So remember when you send that job application to the Federal Government? Or when you had health insurance from Blue Cross? Or that time when… well… you know? Or really, just pick any reason out of a hat.
Basically, what I’m saying is that there are two types of people in this world:
1) Those who have had their identities stolen.
2) Those who don’t know their identity has been stolen.
First off, if you’re getting credit monitoring for free, there’s no reason not to use it. But if you just want to check your credit from time to time, you don’t need to pay a dime. By law, the big three credit reporting bureaus must provide you with 1 free credit report per year and you can get those at AnnualCreditReport.com.
Some credit monitoring services don’t monitor all the big three bureaus. But even if they cover all four, they can’t prevent the damage to your credit caused by thieves trying to open new accounts in your name. You can, however, protect yourself by reporting fraud to the bureaus directly.
You can place a fraud alert, for free, on your record for 90 days. You’ll need to do this once per bureau but you can repeat this as often as you like every 90 days. Use the links below:
If you don’t want to deal with re-requesting a fraud alert every 90 days, you can request a security freeze instead. For a fee (usually $10), you can place an indefinite block on credit inquiries. When an inquiry does need to be made (say, you apply for a new loan or open up a new credit account), you will pay a fee (again, usually around $10) to temporarily lift the freeze.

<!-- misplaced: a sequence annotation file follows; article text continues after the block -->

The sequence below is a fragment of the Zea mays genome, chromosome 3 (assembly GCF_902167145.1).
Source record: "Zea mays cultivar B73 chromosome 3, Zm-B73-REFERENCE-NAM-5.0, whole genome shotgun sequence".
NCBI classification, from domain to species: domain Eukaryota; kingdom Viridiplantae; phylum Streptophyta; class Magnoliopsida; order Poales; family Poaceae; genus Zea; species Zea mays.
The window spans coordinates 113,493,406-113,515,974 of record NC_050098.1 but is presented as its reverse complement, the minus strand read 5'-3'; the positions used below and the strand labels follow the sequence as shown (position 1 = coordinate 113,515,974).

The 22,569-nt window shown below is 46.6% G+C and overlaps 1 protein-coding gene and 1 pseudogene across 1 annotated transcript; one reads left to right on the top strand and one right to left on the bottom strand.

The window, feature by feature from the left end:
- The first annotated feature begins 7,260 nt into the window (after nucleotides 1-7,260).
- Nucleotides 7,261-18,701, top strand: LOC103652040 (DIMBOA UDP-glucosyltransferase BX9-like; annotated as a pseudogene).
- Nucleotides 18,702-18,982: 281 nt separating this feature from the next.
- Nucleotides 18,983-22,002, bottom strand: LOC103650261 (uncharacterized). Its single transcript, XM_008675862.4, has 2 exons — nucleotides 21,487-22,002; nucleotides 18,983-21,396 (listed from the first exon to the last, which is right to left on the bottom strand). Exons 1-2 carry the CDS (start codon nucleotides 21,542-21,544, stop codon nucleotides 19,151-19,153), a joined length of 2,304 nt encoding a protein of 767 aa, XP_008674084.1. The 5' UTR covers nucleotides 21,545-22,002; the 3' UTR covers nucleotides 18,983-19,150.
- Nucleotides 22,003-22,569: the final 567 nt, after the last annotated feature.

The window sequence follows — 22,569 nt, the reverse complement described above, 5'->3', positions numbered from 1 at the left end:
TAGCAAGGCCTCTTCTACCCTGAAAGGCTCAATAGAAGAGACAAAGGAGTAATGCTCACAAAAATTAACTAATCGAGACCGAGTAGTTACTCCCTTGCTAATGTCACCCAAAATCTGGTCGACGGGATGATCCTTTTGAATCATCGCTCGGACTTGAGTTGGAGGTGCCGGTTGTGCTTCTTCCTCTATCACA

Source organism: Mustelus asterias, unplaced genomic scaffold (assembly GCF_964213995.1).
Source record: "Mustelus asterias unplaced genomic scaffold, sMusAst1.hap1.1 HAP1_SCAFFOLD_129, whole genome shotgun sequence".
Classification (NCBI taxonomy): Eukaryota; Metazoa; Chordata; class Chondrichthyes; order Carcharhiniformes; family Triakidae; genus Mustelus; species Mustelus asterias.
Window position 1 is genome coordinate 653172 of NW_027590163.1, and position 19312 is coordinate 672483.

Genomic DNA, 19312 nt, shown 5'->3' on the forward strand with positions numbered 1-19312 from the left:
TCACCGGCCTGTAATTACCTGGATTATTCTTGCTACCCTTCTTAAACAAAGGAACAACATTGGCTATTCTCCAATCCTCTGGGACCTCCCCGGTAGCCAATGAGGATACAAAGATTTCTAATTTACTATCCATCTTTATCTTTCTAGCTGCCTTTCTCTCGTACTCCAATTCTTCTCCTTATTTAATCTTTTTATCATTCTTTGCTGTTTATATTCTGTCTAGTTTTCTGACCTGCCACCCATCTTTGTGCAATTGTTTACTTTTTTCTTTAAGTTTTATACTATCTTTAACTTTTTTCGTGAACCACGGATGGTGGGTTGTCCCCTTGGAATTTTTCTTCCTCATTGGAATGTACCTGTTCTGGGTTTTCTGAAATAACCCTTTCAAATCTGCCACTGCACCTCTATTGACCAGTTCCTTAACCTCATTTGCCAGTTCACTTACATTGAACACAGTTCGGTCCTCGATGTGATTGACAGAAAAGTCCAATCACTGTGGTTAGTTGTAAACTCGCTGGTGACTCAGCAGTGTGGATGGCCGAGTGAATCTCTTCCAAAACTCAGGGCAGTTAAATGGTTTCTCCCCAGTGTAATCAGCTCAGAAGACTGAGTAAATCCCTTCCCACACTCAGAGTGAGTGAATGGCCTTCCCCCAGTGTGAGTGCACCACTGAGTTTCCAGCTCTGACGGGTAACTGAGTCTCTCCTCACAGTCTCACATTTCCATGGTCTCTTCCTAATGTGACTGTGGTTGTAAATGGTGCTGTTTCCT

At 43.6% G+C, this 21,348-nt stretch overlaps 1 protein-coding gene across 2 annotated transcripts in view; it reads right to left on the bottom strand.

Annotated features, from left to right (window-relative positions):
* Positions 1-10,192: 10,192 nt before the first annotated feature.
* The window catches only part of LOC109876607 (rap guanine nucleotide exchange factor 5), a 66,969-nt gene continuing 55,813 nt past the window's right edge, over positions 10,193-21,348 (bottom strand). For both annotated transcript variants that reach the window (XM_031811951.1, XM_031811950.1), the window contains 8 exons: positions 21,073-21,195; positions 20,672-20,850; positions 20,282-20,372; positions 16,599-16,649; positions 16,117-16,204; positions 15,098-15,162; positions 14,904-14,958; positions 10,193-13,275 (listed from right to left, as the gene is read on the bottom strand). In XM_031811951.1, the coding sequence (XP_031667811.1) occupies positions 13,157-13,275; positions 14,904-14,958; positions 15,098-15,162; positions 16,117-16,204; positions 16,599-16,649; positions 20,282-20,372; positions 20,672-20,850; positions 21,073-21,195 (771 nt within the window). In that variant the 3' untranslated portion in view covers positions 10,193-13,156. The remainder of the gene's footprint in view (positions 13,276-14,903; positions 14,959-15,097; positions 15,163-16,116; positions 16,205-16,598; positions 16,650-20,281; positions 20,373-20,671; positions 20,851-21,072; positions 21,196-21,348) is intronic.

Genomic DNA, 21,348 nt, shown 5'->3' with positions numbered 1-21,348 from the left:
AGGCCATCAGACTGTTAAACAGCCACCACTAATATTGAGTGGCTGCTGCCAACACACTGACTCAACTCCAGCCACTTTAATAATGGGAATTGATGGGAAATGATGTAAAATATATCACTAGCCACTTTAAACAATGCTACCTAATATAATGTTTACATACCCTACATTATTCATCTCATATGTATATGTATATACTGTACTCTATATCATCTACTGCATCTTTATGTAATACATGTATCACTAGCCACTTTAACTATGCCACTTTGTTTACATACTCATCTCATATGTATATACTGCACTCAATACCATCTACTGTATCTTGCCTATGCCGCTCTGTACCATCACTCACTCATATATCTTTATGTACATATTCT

Brian Krebs has a great write-up on the process and this site does a good job of summarizing your rights under various state laws. If you’re still interested, you can request a credit freeze using the links below.
- Equifax – Security Freeze
- Experian – Security Freeze
- Innovis – Security Freeze
- TransUnion – Security Freeze
And just to be crystal clear, none of these steps – monitoring, fraud alerts, or security freeze – will stop identity thieves from using your existing accounts. For that, you need to report fraud directly to each institution or company directly.
It also won’t stop identity thieves from trying to steal something other than credit. Like, say, your tax return. The Federal Trade Commission has some great resources on the topic, including a comprehensive checklist of steps you should take to report and recover from identity theft. The Identity Theft Resource Center is also a great source for additional information and help.
Days Gone Bye
And Another Thing…
One simple thing you can do to reduce your exposure to identity thieves is to opt-out of prescreening for credit and insurance. You can do this with the four bureaus at this one handy website.